By Nathaniel James, Exponent Philanthropy
Over the years, participants in our Next Gen Fellows Program have contributed significantly to their home philanthropies’ work through strategic, programmatic, technological, and communications efforts.
Many fellows go beyond that by contributing expertise, ideas, and observations to Exponent Philanthropy’s community and to the field at large. Next gen leaders have written and been featured in multiple media since we launched our Next Gen Fellows Program in 2013, including over a dozen posts on this blog alone.
We want to share just some of pieces written by our fellows over the years that we feel are just as valuable today as when they were published.
The “Next Gen” Is Not as “Other” as You May Think by Kerry McHugh, The Helen J. Serini Foundation, and Katherine Palms, HP Family Foundation
When you think about next gen engagement, are you asking the right questions?
“Instead of focusing on what makes us “other,” we invite you to focus on what makes us all the same—and then acknowledge that our differences can lead to exciting, innovative work in philanthropy and beyond.”
Smarter Site Visits by Samantha Alarie-Leca, The West Foundation
In 2016, we hosted Truth to Power sessions during the Next Gen Fellows Program and at the National Conference. Nonprofit leaders and next gen participants shared frank, sometimes intense, dialogue about the true costs and benefits of site visits. In this post written the year prior, Sam captures some of those pitfalls and shares approaches to making visits work for both parties.
“You may not actually need to meet the executive director each time you visit. If you want to more deeply understand the program model, then meeting with the program director instead will give you better insights into how programs truly operate.”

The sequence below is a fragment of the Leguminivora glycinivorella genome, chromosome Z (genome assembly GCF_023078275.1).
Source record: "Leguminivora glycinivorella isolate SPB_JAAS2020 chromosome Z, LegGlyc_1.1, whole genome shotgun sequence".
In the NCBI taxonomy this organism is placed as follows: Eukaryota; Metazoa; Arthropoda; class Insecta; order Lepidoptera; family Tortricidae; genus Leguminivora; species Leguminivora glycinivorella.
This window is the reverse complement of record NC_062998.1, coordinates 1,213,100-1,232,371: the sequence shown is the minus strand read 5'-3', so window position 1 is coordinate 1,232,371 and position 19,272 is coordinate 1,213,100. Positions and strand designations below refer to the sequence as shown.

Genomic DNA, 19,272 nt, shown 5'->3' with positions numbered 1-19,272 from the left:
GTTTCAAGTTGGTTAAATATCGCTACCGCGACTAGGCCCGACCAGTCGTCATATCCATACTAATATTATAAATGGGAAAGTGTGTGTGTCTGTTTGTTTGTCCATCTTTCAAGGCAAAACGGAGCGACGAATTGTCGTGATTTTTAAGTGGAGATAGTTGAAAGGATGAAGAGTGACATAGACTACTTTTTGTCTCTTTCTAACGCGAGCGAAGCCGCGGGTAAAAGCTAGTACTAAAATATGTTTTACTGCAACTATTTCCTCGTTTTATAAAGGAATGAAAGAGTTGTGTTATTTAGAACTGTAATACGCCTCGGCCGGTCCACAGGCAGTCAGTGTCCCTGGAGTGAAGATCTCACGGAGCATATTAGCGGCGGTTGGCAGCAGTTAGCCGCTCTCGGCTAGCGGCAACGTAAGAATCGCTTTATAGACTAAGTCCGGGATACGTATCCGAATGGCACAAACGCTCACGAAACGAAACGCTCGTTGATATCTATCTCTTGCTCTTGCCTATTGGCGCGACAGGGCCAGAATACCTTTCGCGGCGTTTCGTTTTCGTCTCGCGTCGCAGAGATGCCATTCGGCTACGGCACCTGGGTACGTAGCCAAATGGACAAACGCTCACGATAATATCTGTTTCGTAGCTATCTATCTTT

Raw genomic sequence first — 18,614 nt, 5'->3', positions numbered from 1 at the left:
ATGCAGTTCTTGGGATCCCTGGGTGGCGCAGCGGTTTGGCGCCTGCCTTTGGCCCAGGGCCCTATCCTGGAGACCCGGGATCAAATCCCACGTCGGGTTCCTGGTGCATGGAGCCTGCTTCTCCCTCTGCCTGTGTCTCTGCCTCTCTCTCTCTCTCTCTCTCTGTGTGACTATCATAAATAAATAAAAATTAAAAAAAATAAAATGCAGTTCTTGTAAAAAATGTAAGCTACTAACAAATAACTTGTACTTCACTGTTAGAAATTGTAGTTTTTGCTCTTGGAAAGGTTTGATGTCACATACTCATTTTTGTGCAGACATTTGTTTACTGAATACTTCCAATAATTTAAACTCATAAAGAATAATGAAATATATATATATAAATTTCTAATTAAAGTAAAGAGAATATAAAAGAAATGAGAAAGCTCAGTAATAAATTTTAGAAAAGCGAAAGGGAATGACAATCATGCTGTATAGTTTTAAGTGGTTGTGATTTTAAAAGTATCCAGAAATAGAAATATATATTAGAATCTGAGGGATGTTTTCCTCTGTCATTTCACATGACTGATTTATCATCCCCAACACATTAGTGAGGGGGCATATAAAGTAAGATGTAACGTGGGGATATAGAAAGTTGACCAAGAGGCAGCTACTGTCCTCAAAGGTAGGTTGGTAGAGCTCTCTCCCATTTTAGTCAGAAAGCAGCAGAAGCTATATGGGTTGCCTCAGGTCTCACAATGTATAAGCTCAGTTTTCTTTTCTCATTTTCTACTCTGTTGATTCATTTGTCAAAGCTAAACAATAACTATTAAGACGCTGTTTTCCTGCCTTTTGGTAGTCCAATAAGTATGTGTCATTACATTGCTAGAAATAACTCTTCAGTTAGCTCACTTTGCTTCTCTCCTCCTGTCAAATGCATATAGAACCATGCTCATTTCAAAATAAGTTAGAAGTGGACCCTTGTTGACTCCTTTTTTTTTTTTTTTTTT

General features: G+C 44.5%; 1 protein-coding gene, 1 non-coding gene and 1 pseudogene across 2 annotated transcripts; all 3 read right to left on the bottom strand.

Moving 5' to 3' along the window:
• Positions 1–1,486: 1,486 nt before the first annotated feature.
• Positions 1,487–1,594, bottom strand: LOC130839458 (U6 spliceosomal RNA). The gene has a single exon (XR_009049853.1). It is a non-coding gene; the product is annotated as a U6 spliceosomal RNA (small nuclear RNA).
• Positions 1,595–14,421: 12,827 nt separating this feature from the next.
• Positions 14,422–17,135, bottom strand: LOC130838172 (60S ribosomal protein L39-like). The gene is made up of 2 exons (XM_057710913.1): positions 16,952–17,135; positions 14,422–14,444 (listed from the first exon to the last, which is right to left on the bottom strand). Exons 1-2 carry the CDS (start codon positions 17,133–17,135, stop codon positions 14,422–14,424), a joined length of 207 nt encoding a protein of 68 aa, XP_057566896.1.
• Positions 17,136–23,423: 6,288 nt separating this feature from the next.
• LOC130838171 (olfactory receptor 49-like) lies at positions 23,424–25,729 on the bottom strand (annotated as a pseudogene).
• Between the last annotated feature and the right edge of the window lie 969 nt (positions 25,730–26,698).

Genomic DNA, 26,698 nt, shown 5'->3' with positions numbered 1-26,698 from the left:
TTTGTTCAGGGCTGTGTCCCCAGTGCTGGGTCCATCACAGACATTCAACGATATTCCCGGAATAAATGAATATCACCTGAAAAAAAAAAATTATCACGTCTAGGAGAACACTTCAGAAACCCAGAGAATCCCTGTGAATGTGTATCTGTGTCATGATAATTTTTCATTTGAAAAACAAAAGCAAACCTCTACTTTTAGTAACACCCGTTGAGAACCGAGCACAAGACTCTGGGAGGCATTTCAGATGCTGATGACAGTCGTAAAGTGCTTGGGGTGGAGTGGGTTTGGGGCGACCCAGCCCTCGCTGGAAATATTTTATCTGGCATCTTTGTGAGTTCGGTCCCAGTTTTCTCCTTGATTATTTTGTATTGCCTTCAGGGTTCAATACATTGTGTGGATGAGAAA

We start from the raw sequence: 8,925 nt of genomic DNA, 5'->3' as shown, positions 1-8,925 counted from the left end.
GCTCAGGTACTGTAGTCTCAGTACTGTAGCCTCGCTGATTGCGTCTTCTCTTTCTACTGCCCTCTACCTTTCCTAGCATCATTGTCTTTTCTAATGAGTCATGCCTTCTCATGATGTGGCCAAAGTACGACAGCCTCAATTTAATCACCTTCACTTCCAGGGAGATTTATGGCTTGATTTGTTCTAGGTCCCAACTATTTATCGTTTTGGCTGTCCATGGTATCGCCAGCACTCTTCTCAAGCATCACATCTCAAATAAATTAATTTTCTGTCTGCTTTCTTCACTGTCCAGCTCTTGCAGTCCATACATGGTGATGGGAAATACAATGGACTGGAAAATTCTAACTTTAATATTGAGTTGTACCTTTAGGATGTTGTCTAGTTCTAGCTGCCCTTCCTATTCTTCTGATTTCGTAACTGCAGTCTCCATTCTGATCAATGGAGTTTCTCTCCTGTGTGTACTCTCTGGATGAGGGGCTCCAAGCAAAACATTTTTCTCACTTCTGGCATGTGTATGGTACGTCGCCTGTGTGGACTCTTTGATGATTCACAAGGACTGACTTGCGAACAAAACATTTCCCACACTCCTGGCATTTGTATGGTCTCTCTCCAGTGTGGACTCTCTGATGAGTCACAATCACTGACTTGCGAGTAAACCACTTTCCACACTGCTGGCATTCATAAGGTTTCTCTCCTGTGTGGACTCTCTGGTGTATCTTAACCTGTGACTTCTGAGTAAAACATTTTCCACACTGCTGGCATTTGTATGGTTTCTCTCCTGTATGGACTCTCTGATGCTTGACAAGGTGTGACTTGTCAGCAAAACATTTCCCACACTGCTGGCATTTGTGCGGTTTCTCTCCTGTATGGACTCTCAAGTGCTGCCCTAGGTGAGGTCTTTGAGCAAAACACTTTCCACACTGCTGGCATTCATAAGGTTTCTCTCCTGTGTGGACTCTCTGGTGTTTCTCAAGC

5 Tips for New Foundation Staff by Jenna Wachtmann, Ball Brothers Foundation
Jenna offers concrete and clear advice for new foundation employees (of any age). In fact, her pointers are so valuable, foundations with staff may want to include this post in their orientation packets.
“For me, one of the best ways to understand donor intent was to review our foundation’s board meeting minutes, which date back to 1926. Although we no longer have living original donors, the deliberations, concerns, and enthusiasm about various projects voiced by our earliest board members—and documented in the board minutes—provide a good glimpse into their values and giving philosophies. By combining my reading of these board minutes with early letters, family memoirs, and other founding organizational documents, I gained a stronger understanding of the original donors’ priorities, giving practices, and commitments.”
Dear White Folks in Philanthropy: My “Miley, What’s Good?” Moment by Caitlin Duffy, National Committee for Responsive Philanthropy
I’ll be honest. I had to look up the pop culture reference in the title. But once I got past that, I appreciated Caitlin’s straight talk about equity to her white peers in philanthropy.
“…embrace discomfort and avoid defensiveness… to truly listen and learn.”
If You’re Trying to Save the World, You Better Stick Together by Alexandra Toma, Peace and Security Funders Group (and Exponent Board Member), for Inside Philanthropy
Everyone likes to talk about collaboration and collective impact. In this piece, Alex shares insights that might not occur to someone who has not led as many collaborative efforts as she has.
“… funders should encourage and reward ‘collaboration’ as a discrete budget line item in grant proposals. As many studies have shown and grantees know all too well, collaboration takes a whole lot of time. In fact, having a ‘backbone support organization’ is one of the five necessary conditions for collective impact success.”
Thank you to our Next Gen Fellows Program alumni for all the work you do!
Nathaniel James is a program director at Exponent Philanthropy. He leads the Next Gen Fellows Program and Master Juggler Executive Institute, and manages resources on family philanthropy, effectiveness skills, and transition points.